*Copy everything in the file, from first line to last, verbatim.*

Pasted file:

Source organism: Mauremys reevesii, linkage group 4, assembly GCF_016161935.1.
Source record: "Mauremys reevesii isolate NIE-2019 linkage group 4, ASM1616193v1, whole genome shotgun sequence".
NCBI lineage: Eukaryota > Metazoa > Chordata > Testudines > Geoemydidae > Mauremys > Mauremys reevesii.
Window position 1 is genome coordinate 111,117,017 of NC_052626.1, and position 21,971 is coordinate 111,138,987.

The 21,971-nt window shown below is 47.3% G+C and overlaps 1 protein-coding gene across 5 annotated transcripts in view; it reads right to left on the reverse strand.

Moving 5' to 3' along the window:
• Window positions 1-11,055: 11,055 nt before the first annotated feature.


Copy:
Source organism: Mauremys reevesii, linkage group 4, assembly GCF_016161935.1.
Source record: "Mauremys reevesii isolate NIE-2019 linkage group 4, ASM1616193v1, whole genome shotgun sequence".
NCBI lineage: Eukaryota > Metazoa > Chordata > Testudines > Geoemydidae > Mauremys > Mauremys reevesii.
Window position 1 is genome coordinate 111,117,017 of NC_052626.1, and position 21,971 is coordinate 111,138,987.

The 21,971-nt window shown below is 47.3% G+C and overlaps 1 protein-coding gene across 5 annotated transcripts in view; it reads right to left on the reverse strand.

Moving 5' to 3' along the window:
• Window positions 1-11,055: 11,055 nt before the first annotated feature.